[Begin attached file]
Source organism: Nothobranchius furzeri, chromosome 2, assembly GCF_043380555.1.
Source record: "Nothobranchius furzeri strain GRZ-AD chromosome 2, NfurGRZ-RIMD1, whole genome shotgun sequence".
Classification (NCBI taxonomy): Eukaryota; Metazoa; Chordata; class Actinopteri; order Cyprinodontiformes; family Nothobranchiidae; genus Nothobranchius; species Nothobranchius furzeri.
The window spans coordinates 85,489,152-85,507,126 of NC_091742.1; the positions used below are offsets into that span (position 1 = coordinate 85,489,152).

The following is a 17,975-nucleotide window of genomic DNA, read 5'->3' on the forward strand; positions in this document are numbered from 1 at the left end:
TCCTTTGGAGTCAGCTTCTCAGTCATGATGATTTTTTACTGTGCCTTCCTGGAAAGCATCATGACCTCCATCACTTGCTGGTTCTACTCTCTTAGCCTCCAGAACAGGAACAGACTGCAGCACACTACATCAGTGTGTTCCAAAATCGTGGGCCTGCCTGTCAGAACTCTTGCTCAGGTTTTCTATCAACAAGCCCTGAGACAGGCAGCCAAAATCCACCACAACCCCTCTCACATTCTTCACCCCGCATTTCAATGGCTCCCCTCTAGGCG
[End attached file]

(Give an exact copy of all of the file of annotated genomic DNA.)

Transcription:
Source organism: Nothobranchius furzeri, chromosome 2, assembly GCF_043380555.1.
Source record: "Nothobranchius furzeri strain GRZ-AD chromosome 2, NfurGRZ-RIMD1, whole genome shotgun sequence".
Classification (NCBI taxonomy): Eukaryota; Metazoa; Chordata; class Actinopteri; order Cyprinodontiformes; family Nothobranchiidae; genus Nothobranchius; species Nothobranchius furzeri.
The window spans coordinates 85,489,152-85,507,126 of NC_091742.1; the positions used below are offsets into that span (position 1 = coordinate 85,489,152).

The following is a 17,975-nucleotide window of genomic DNA, read 5'->3' on the forward strand; positions in this document are numbered from 1 at the left end:
TCCTTTGGAGTCAGCTTCTCAGTCATGATGATTTTTTACTGTGCCTTCCTGGAAAGCATCATGACCTCCATCACTTGCTGGTTCTACTCTCTTAGCCTCCAGAACAGGAACAGACTGCAGCACACTACATCAGTGTGTTCCAAAATCGTGGGCCTGCCTGTCAGAACTCTTGCTCAGGTTTTCTATCAACAAGCCCTGAGACAGGCAGCCAAAATCCACCACAACCCCTCTCACATTCTTCACCCCGCATTTCAATGGCTCCCCTCTAGGCG